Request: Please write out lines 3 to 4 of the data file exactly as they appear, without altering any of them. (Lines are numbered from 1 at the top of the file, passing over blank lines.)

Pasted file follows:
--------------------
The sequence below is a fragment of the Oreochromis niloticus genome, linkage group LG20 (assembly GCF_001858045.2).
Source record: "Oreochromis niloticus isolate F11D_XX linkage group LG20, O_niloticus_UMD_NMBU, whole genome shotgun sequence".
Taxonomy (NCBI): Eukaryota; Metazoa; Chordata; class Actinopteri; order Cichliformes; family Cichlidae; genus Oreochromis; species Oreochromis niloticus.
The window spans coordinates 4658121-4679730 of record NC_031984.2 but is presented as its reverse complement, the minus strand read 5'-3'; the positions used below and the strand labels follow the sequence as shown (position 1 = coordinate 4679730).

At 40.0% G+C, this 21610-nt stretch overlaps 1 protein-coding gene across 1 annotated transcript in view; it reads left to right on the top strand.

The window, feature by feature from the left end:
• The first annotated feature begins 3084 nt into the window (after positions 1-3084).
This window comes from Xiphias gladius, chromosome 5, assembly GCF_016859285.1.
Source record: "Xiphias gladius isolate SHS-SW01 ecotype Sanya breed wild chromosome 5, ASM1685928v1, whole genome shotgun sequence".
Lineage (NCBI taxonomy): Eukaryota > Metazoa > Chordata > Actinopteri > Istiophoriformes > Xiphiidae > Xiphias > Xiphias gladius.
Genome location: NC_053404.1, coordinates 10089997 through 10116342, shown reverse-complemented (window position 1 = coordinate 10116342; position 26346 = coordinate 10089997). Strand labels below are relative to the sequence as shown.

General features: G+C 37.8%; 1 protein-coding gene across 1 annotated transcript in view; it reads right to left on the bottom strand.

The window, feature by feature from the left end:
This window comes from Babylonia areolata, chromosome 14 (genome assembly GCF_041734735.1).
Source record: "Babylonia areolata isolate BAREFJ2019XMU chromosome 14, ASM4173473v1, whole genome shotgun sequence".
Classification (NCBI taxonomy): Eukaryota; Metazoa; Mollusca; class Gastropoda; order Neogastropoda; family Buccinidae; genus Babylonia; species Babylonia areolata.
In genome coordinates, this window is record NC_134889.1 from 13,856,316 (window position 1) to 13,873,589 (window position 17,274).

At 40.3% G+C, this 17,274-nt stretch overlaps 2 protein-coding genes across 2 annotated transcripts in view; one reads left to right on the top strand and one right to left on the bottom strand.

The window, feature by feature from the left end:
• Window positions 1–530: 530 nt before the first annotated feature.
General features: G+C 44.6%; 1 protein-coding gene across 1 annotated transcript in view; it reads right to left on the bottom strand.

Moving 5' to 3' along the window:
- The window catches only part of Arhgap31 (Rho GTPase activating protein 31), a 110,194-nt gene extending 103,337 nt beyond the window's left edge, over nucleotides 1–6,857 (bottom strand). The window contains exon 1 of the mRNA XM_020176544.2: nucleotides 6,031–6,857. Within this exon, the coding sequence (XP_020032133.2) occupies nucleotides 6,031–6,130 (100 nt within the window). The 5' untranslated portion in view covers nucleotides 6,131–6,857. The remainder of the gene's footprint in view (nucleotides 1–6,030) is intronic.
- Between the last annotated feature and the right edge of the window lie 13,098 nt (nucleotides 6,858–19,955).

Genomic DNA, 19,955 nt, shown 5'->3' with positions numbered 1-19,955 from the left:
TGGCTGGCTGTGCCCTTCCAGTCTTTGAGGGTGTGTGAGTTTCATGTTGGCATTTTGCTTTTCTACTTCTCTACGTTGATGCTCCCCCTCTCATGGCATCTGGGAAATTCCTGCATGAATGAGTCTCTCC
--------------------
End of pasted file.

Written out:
Taxonomy (NCBI): Eukaryota; Metazoa; Chordata; class Actinopteri; order Cichliformes; family Cichlidae; genus Oreochromis; species Oreochromis niloticus.
The window spans coordinates 4658121-4679730 of record NC_031984.2 but is presented as its reverse complement, the minus strand read 5'-3'; the positions used below and the strand labels follow the sequence as shown (position 1 = coordinate 4679730).